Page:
Yy is for – Yesterdays in Windhill, Yorkshire.

He died 5 years ago, in his 95th year, but my dad’s words, “I’m BRITISH and proud of it!”, still ring in my ears. In this post to Gould “Family History Through the Alphabet” Challenge I’ll share just a snippet of his story and dedicate this post to my dad, Harry Scarborough Crout (1912-2007) and his beloved “mam” Marie (Ogilvie) Crout (1880-1931).

Harry Scarborough Crout aged 29years. (c) C.Crout-Habel

Those who are not family members might also like to join me, and mine, in this remembering of my dad’s “Yesterdays in Windhill, Yorkshire”.

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First matter I want to address is why would my dad be so vehemently proclaiming such pride in his heritage? … Easy answer to that is that, after being lured to Australia, as a 16 year old lad in 1928 …  a “Dreadnought Boy”, he was constantly battling the put-down names of cocky little pommie bastard” etc. Just click here to read about his experiences as part of the “Dreadnought Scheme.”

My memory is that dad started loudly proclaiming, “I’m BRITISH and proud of it!” when we, his Ozzie children, picked up the derogatory terminology… i.e.  “pommie” to describe someone born in England.  It was then that dad began to slowly give us his side of the story and, over time, I’ve researched and come to truly appreciate this wonderfully unique part of my Heritage which I’m now passing on to my children/ grand-children and all of dad’s descendants via this blog.

My dad, Harry Scarborough Crout, was indeed  a “Yorkshire lad” , born in Leeds on 4 Mar 1912 to Marie (Ogilvie) Crout and Henry Eden Crout (Jun). You can read about this HERE.  His mum, Marie, was a “Yorkshire lass” who was born to another “Yorkshire lass” Emma Chadwick (1854-1919) whose parents were also Yorkshire born.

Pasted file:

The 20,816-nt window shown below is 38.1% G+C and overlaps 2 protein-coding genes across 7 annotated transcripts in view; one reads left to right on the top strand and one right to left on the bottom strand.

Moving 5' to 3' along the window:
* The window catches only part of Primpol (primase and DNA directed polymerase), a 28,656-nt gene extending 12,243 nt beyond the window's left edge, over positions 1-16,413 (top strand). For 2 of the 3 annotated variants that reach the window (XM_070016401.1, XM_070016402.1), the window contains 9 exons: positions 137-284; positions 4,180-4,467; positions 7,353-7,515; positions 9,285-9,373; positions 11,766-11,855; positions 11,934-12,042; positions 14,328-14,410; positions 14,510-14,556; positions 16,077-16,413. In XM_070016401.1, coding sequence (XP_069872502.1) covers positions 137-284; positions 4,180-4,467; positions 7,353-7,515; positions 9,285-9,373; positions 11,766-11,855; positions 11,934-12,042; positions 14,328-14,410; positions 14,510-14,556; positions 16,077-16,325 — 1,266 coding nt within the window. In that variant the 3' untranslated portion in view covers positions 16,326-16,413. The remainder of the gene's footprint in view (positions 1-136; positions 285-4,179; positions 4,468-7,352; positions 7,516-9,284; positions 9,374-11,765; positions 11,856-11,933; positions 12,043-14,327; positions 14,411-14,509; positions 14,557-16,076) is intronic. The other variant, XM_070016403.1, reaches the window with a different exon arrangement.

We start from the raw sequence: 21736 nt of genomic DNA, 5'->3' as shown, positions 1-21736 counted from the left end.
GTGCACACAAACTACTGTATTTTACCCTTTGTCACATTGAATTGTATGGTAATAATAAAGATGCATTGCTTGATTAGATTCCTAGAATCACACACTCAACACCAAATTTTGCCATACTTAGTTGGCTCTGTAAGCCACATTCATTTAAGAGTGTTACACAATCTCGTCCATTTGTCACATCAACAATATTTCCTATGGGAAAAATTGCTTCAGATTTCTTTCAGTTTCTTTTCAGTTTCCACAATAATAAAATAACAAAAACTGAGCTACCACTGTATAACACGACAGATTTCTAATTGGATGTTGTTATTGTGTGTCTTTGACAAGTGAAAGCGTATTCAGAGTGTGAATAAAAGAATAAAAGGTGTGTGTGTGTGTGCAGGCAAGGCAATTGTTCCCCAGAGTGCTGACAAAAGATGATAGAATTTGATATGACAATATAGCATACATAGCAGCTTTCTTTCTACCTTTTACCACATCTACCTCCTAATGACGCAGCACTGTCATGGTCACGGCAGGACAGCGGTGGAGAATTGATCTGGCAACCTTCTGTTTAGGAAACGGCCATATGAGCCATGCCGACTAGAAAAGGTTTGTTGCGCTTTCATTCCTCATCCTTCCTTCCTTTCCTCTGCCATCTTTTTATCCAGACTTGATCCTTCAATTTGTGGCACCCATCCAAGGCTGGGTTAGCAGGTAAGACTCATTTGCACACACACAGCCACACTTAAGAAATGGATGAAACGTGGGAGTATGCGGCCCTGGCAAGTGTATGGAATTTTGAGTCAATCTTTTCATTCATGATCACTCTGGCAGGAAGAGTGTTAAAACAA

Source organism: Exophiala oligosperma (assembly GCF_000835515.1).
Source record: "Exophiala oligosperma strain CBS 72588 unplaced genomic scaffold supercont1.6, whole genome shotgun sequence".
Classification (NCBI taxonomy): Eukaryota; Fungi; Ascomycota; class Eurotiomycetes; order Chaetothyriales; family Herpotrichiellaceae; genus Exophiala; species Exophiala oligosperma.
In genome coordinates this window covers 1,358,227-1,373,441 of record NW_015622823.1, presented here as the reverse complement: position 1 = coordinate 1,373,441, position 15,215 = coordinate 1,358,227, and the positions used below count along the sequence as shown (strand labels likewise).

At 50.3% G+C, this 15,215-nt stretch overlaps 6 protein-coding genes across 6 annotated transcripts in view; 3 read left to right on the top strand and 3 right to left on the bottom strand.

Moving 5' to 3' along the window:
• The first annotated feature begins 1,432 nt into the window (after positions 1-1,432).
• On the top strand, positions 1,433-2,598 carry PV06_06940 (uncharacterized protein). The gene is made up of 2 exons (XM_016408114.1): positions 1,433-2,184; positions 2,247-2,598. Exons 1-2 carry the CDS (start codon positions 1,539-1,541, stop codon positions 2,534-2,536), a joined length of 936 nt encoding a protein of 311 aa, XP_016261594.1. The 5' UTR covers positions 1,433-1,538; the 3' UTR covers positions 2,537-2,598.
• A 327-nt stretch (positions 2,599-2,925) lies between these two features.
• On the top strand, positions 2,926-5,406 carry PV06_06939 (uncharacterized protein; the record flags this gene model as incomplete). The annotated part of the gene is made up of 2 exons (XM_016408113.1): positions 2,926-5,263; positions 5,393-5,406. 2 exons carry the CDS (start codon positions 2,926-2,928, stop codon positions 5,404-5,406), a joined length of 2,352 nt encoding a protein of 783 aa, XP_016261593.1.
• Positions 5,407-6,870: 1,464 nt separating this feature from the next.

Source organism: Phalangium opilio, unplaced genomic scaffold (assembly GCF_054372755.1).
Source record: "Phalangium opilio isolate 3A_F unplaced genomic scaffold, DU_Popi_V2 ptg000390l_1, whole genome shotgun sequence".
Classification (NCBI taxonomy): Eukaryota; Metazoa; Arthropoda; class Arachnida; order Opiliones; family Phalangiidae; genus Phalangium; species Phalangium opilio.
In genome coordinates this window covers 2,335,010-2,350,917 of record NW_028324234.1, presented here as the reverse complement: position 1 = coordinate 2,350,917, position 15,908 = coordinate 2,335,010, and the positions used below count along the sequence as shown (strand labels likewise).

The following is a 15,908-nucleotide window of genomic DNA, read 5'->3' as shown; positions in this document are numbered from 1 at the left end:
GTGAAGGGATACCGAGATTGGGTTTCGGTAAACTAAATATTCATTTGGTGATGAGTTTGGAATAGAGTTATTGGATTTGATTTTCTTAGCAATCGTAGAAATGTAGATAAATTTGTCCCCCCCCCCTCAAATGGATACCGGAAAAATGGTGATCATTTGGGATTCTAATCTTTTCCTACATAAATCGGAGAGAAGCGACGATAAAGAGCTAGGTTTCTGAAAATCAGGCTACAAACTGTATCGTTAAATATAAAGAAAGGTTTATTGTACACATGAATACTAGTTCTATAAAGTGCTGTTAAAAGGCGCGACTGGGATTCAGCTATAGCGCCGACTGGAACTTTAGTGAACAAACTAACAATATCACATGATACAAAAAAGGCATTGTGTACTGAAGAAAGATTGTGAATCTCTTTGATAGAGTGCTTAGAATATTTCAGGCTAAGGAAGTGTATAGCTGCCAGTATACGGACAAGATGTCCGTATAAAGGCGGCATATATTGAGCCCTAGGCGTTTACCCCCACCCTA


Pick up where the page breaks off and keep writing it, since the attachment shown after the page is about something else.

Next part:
Dreadnought Boys arriving in Sydney on the “SS Ballarat” – 1928

Dad came to Australia as a 16 year old and never intended to stay. His intention was to make lots of money to take back home to his beloved “mam”. He steamed into Sydney Harbour, Australia, with other “Dreadnought Boys” aboard the “Ballarat” on 13 Jun 1928 just as the inconic Sydney Harbour Bridge was in it’s final stages of completion and, unfortunately, the Great Depression was starting to take it’s toll.

Nab Wood Cemetery, Shipley, Yorkshire, England

Australia was not the Utopia dad had imagined and his beloved “mam” died in the North Brierley Workhouse and buried in a Pauper’s Grave in Nab Wood Cemetery, just 3 years after dad left his homeland. He was just 19 years old, adrift in a foreign land and orphaned. Well, I’ve since learnt that his dad was still living but that’s another story for another time.

So, that’s the background and now moving onto Windhill, Shipley, Yorkshire, England. 🙂

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As I wrote in ABOUT, on this blog … as dad’s health & senses were declining he became more and more agitated that no-one in the family had been able to find his childhood home. On my return to Ireland, in 1995, I just HAD to take the trip across the Irish Sea to check out this matter, in Yorkshire, which was causing dad such anguish.

“Shipley” can be seen just above “Bradford” on this West Yorkshire County map from Wikipedia.

A ferry trip from Dublin, Ireland to Holyhead, Wales. A  bus trip across England to Leeds and the train to Shipley, soon had me close to dad’s childhood home However it soon  began to seem like a HUGE “wild goose chase” and still remember how much my hips began to ache as the “backpack” was weighing me down … then almost like magic the most amazing of people came to my aid.

Map showing 42 Mossman Street, Windhill before the re-development of the 1960’s.

The young woman in the B&B said how her Aunt knew all about Mossman Street. I was sent to the Library and given maps to show how the re-development had removed the street of dad’s childhood home. It now became clear why nobody had been able to find 42 Mossman Street (off Crag Road) Windhill, Yorkshire, England.

Crag Road Methodist Church, Windhill, Shipley, Yorkshire, England

Crag Road Methodist Church

This same map also shows the location of dad’s school, Crag Road Primary School, as well as the Methodist Church where he attended Sunday School and the empty field he used as a short cut.

Dad’s Sunday School teacher, Miss Murgatroyd, continued writing to him until way into the early 1960’s.

Windhill Community Centre

I visited the “Windhill Community Centre”… met with some people from the  “Memories Group” and was told that one of their friends remembered my dad who had gone to Australia, but it didn’t end there.  On my return home, I began receiving letters full of information from other members of the “Memories Group” which is how I located my Grand -mother’s burial spot.